The Debate About Free College Reveals Classist Attitudes, Or: Why Charles J. Sykes Is Kind of An Elitist Jerk
Originally publised at Carolina Progressive
Who says liberals are all about expanding entitlements?
The 2016 election cycle has been one big weird trip to be certain. It has unmasked a number of preconceptions that people had previously held about the state of our nation as well as the American electorate. Most alarmingly, to some, is the fact that there are waaaaay more people open to the concept of white nationalism than we’d have previously guessed. For that illuminating factoid, we have Donald Trump to thank. But we also perhaps have Bernie Sanders to thank for another revelation: there are many who consider themselves, or at least publicly present themselves, as liberals that harbor some deeply illiberal ideas. Sanders rolled out in the primary his campaign promise to obtain free tuition to state-run four-year schools. Clinton, though initially dismissive of the idea, eventually adopted her own version of this plan. And prior to all of this President Obama has been in the process of trying to make community college free to all students.
Into the fray have been numerous articles about how making higher education at one level or the other tuition free is a Bad Idea ™. Some of the criticism is nuts and bolts (i.e. ‘How are we going to pay for it all?’) and some of it is a sort of sickeningly disingenuous argument about how we shouldn’t make tuition free because rich people might benefit. And just yesterday, another entry to this canon was posted at Salon, by Charles J. Sykes. Lets just say that this article is bad on so, so many levels. It dabbles in shifty logic, has a condescending (almost sneering, really) tone, makes any number of class based assumptions about poor students, and fails to offer any real remedy to the economic reality of our times.
To be fair, I have no real clue as to Charles J. Sykes broader political leanings but given that his article was posted on Salon, I’m willing to bet that most people (and probably Sykes himself) see him as at least nominally liberal (Afterall, he doesn’t support Donald Trump! Which seems to be the passing standard for liberalism these days, all other political opinions be damned).
Poor = Stupid, Apparently
Right out of the gate, Sykes seems to automatically assume that any and all students that would take advantage of a newly tuition-free education would obviously be of a sub par quality compared to their peers that currently take out loans or pay out-of-pocket. It seems to completely escape Sykes’ analysis that many students currently attend college for free through a combination of Pell grants, scholarships and other forms of aid that don’t put them in debt.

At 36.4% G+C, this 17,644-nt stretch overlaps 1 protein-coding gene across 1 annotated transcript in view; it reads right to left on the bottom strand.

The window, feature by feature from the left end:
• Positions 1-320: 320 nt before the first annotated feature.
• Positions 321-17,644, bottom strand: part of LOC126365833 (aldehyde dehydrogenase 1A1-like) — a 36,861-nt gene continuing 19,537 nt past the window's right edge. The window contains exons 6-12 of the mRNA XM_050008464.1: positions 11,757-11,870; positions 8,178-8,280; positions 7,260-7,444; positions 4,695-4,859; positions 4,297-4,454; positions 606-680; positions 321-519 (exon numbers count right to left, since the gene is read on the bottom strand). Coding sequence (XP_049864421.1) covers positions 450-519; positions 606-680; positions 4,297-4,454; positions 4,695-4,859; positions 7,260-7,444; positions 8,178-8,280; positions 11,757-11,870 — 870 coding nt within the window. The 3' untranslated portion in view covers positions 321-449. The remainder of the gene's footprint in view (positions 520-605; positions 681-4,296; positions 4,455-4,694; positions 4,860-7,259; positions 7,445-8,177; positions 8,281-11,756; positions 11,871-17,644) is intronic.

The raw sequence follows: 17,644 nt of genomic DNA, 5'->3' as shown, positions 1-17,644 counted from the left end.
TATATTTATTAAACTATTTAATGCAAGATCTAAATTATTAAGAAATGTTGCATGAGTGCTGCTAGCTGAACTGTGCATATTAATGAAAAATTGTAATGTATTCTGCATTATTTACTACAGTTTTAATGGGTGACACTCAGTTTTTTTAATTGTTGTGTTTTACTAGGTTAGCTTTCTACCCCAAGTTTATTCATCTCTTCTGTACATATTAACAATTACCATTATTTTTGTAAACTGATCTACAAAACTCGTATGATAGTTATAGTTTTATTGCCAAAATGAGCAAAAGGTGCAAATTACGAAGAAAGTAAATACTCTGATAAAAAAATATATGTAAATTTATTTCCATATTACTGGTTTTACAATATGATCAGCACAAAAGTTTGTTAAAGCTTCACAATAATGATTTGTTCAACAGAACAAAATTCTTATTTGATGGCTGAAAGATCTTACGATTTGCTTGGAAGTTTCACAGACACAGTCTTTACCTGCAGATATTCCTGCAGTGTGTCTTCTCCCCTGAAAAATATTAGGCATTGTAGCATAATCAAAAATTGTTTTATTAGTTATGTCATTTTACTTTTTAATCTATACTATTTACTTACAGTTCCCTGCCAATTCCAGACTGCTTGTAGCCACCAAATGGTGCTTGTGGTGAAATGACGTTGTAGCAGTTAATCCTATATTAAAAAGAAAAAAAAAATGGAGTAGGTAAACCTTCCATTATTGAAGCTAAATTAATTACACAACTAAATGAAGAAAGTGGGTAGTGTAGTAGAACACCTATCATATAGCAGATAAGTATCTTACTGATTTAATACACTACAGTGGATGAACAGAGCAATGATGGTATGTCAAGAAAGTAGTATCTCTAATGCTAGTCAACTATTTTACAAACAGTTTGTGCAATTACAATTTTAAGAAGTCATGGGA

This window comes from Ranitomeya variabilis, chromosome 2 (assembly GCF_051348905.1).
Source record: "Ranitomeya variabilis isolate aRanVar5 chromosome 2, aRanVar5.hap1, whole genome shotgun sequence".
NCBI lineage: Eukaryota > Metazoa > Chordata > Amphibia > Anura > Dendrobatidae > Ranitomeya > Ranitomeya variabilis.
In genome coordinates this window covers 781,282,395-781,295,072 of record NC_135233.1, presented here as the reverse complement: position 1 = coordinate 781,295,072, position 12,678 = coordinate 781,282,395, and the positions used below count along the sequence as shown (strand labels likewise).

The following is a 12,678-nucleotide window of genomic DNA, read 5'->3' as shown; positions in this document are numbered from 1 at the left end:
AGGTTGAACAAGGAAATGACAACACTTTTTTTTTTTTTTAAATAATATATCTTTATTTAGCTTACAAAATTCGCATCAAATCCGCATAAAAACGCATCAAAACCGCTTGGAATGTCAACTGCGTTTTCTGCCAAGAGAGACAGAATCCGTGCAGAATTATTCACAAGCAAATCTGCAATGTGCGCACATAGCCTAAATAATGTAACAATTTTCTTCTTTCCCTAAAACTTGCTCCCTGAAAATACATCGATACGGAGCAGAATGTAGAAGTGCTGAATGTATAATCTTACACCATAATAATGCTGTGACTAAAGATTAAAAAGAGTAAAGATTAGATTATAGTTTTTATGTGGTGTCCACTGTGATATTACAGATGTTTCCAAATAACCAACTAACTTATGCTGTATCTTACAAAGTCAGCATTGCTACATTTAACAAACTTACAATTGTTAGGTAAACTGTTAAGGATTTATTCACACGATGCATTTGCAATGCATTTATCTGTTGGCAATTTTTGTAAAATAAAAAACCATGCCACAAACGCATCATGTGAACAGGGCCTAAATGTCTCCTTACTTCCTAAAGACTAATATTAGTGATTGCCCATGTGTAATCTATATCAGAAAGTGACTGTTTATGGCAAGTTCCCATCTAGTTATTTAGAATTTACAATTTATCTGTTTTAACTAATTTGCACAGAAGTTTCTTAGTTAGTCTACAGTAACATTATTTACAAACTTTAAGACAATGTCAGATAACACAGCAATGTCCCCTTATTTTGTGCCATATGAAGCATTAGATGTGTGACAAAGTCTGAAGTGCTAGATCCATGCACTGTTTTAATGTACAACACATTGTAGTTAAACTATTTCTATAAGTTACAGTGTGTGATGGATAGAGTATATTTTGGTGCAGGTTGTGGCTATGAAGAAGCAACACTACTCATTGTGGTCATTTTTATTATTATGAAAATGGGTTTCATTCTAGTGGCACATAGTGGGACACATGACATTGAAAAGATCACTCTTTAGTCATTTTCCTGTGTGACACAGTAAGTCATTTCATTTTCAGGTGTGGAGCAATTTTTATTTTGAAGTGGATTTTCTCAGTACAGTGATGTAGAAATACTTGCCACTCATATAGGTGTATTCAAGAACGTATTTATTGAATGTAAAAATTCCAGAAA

The problem with the “free college” idea is, however, not merely finan cial. It also reinforces the myth that college is appropriate or even possible for all students. That myth already has destructive consequences for both the quality of higher education and for some of the students caught up in what has become a multi-billion dollar hoax.
There are more than a few problems that I see with the idea that ‘free tuition’ would bring on a wave of mediocre students. For starters, let’s just talk about the logistics of providing ‘college for all’. Even if you could make college at any given level completely free (not just in tuition but also in books, housing, food and other costs) the fact remains is that the supply is still going to be far, far behind the demand. We couldn’t give access to every student that wanted to go to college if we tried.
Oddly enough, that may be a good thing.
The main crux of Sykes’ argument in the article is that removing the barrier of tuition would suddenly find colleges awash with mediocre students that can’t hack it, only to eventually drop out.
To put it bluntly, the push for “college for all” sets up students to fail. While the debate over a “college bubble” often focuses on the costs of student debt for those who have graduated, the reality is that somewhere between 40 and 45 percent of students who enroll in college drop out. The dropout rate among lower-income students is much higher. For those students the wage premium for attending college without getting a degree is basically zero.
Later, Sykes cites a number of statistics about the rates of students that have to take remedial classes, along with further statistics about their (remedial students’) rates of achieving college success overall. They don’t paint a rosy picture. And looking at the numbers he cites, along with his aforementioned talk about drop out rates of low-income students, one could be forgiven for walking away with the idea that there is a correlation between being low-income and being ill prepared for college (and we’ll save the discussion about whether income inequality affects the education achievement of pre-college students for another day). Whether or not he intended for people to make this connection, its important to note that for all the numbers he throws out, Sykes never actually connects student income level with college performance. Yes, low-income students drop out at higher rates but given the myriad of non-academic-related reasons why a poor person would have to leave school, that’s not exactly the same as saying that a poor student inherently will perform worse than a middle class or rich student would. There is no break down of how may of these mediocre ‘non-college-ready’ students are distributed across income class. For all we know, the remedial students may be composed almost exclusively of kids coming from mid-to-high six figure income families. But, if I’m being honest, I think this subtle association between poor students and poor academic performance was probably deliberate on Sykes’ part, which is another big reason his article is bullshit (I’ll get to that in minute, I promise).